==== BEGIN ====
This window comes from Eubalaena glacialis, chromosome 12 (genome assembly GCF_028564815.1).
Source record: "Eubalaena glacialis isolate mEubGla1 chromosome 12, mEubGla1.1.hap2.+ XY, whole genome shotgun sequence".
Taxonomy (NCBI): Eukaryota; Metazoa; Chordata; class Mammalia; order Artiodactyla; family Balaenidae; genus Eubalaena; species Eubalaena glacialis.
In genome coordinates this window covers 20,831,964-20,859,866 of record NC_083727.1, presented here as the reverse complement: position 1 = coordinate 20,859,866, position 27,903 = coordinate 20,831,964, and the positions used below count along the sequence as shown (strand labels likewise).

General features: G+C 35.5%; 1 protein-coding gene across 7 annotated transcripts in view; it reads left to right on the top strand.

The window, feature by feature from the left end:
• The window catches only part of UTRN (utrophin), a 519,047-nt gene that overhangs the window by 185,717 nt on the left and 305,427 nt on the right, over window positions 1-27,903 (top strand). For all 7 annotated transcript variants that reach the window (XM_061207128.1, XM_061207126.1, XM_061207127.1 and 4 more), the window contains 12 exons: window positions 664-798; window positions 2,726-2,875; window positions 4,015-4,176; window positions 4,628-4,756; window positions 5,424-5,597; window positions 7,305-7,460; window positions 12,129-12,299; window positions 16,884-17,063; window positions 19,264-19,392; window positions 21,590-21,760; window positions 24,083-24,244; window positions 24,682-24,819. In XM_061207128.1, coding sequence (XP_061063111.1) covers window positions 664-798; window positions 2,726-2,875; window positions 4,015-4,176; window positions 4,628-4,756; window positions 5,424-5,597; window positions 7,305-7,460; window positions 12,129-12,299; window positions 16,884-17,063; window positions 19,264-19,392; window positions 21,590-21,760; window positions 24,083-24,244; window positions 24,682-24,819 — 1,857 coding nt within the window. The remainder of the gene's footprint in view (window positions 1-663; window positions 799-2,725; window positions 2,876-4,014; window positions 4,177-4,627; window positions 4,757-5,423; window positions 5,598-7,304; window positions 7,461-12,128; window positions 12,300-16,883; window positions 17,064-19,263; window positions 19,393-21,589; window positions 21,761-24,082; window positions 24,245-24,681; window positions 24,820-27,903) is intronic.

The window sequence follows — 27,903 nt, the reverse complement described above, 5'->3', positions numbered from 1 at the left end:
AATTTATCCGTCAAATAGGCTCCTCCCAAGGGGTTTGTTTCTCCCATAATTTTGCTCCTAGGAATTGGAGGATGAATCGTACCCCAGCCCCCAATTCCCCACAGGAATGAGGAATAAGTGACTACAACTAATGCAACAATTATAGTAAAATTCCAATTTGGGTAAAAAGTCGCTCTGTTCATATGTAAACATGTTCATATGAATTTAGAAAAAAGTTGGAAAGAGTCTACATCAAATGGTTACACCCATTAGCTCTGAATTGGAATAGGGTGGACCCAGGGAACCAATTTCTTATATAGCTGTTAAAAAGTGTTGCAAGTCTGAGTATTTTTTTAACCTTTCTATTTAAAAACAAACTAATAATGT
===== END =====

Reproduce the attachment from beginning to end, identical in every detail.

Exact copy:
This window comes from Eubalaena glacialis, chromosome 12 (genome assembly GCF_028564815.1).
Source record: "Eubalaena glacialis isolate mEubGla1 chromosome 12, mEubGla1.1.hap2.+ XY, whole genome shotgun sequence".
Taxonomy (NCBI): Eukaryota; Metazoa; Chordata; class Mammalia; order Artiodactyla; family Balaenidae; genus Eubalaena; species Eubalaena glacialis.
In genome coordinates this window covers 20,831,964-20,859,866 of record NC_083727.1, presented here as the reverse complement: position 1 = coordinate 20,859,866, position 27,903 = coordinate 20,831,964, and the positions used below count along the sequence as shown (strand labels likewise).

General features: G+C 35.5%; 1 protein-coding gene across 7 annotated transcripts in view; it reads left to right on the top strand.

The window, feature by feature from the left end:
• The window catches only part of UTRN (utrophin), a 519,047-nt gene that overhangs the window by 185,717 nt on the left and 305,427 nt on the right, over window positions 1-27,903 (top strand). For all 7 annotated transcript variants that reach the window (XM_061207128.1, XM_061207126.1, XM_061207127.1 and 4 more), the window contains 12 exons: window positions 664-798; window positions 2,726-2,875; window positions 4,015-4,176; window positions 4,628-4,756; window positions 5,424-5,597; window positions 7,305-7,460; window positions 12,129-12,299; window positions 16,884-17,063; window positions 19,264-19,392; window positions 21,590-21,760; window positions 24,083-24,244; window positions 24,682-24,819. In XM_061207128.1, coding sequence (XP_061063111.1) covers window positions 664-798; window positions 2,726-2,875; window positions 4,015-4,176; window positions 4,628-4,756; window positions 5,424-5,597; window positions 7,305-7,460; window positions 12,129-12,299; window positions 16,884-17,063; window positions 19,264-19,392; window positions 21,590-21,760; window positions 24,083-24,244; window positions 24,682-24,819 — 1,857 coding nt within the window. The remainder of the gene's footprint in view (window positions 1-663; window positions 799-2,725; window positions 2,876-4,014; window positions 4,177-4,627; window positions 4,757-5,423; window positions 5,598-7,304; window positions 7,461-12,128; window positions 12,300-16,883; window positions 17,064-19,263; window positions 19,393-21,589; window positions 21,761-24,082; window positions 24,245-24,681; window positions 24,820-27,903) is intronic.

The window sequence follows — 27,903 nt, the reverse complement described above, 5'->3', positions numbered from 1 at the left end:
AATTTATCCGTCAAATAGGCTCCTCCCAAGGGGTTTGTTTCTCCCATAATTTTGCTCCTAGGAATTGGAGGATGAATCGTACCCCAGCCCCCAATTCCCCACAGGAATGAGGAATAAGTGACTACAACTAATGCAACAATTATAGTAAAATTCCAATTTGGGTAAAAAGTCGCTCTGTTCATATGTAAACATGTTCATATGAATTTAGAAAAAAGTTGGAAAGAGTCTACATCAAATGGTTACACCCATTAGCTCTGAATTGGAATAGGGTGGACCCAGGGAACCAATTTCTTATATAGCTGTTAAAAAGTGTTGCAAGTCTGAGTATTTTTTTAACCTTTCTATTTAAAAACAAACTAATAATGT